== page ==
North Uist: Birdlife at the Edge of the World
On the outer edges of the British Isles, in the Uist chain of Scotland’s Outer Hebrides, beyond the many lochs and inlets of North Uist, where the sea ebbs and flows through boggy peatland,on the very Western fringe before the land drops into the North Atlantic, is the RSPB site of Balranald.
It welcomes a modest five thousand visitors annually and many are from among the local population: almost 1500 people (just over 4 per kilometre), of whom around 60% are Gaelic speaking. Residents once survived largely by harvesting kelp (seaweed) but now tend to earn their living through modest crofting or tourism related businesses.
Covering almost 700 hectares of rocky headland and beautiful machair grassland, Balranald is a place of white sandy bays, gently shelving into turquoise waters.
Its inland lochs are home to internationally important populations of several birds, notably the corncrake (numbers have declined sharply in Western Europe, though still hold strong on the Kazakh Steppe and across Russia). The repetitive, rasping call of the male is said to sound like a coin being scraped along a comb’s teeth.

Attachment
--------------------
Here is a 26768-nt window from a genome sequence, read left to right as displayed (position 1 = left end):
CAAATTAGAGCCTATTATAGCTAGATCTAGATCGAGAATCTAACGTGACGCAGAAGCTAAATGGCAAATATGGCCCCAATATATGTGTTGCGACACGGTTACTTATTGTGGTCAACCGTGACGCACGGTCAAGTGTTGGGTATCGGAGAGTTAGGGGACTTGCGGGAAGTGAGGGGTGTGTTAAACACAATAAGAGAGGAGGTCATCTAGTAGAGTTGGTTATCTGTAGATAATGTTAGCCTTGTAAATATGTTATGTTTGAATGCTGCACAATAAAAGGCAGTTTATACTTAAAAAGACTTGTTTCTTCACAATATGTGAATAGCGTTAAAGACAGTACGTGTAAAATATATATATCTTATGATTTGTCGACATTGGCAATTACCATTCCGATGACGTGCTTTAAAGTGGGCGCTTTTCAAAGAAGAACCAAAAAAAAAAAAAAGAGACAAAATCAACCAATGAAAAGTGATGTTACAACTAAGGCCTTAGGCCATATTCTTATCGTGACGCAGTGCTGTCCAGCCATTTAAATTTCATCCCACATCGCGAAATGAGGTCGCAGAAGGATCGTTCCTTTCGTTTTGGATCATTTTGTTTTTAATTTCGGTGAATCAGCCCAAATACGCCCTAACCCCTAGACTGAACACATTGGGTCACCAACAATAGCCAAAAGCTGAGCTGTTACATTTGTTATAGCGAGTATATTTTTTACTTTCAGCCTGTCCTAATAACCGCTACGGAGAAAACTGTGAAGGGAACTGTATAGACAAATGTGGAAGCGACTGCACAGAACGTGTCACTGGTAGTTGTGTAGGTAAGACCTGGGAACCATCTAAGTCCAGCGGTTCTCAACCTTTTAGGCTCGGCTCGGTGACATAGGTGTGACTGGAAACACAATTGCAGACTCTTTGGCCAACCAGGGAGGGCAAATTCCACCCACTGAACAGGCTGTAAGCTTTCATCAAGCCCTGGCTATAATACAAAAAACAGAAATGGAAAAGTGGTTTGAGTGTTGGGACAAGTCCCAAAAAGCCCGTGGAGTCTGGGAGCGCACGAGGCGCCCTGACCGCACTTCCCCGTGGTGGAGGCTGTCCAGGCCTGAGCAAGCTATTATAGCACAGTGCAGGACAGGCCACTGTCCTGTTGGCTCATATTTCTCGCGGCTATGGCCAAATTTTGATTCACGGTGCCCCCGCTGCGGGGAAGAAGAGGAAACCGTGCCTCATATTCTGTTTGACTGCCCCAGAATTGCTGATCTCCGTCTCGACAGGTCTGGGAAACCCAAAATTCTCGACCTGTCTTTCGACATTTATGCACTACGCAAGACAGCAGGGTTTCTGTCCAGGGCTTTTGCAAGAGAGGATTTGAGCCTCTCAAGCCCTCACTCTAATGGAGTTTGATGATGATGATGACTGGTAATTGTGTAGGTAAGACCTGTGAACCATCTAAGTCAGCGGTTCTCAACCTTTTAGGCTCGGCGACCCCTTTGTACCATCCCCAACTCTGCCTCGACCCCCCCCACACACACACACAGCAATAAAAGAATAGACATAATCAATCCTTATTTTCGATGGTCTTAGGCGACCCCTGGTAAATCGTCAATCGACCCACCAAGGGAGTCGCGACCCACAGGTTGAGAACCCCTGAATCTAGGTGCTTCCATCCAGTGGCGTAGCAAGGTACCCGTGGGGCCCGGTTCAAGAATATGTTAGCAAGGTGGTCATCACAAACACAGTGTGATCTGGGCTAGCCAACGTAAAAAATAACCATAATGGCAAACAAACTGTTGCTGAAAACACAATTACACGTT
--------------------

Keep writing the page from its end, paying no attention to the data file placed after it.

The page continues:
Balranald is host to grey seals, otters and great yellow bumblebees, who bob across the machair’s orchids, poppies and silverweed. It is a breeding site for waders such as the oystercatcher and snipe, and farmland birds: skylarks and song thrushes and rattle-songed corn buntings – the ‘fat bird of the barley’ – whose call echoes the jangle of keys.
In spring, lapwings dive grazing cows to drive them away from their nests in the flower-rich machair, where the first plants are already blooming.
In autumn and winter, greylag and barnacle geese swoop through the mizzle, over desolate outcrops, and pick their way around the wetland of Balranald’s marshy mini-lochs (called lochans), accompanied by whooper swans and snow buntings.
You may even spot the occasional golden or white-tailed eagle in search of a careless rabbit.
Balranald is a place of wide skies and clear horizons, with freshly-salted air blown through from the great ocean to the West, illuminated by light delicate and divinely pure.
To learn more about Balranald, click on the RSPB link: entrance is free and dogs are welcome on leads.
Thank you Red King Photography for the use of this fantastic aerial shot.
Click on the photo to visit their site.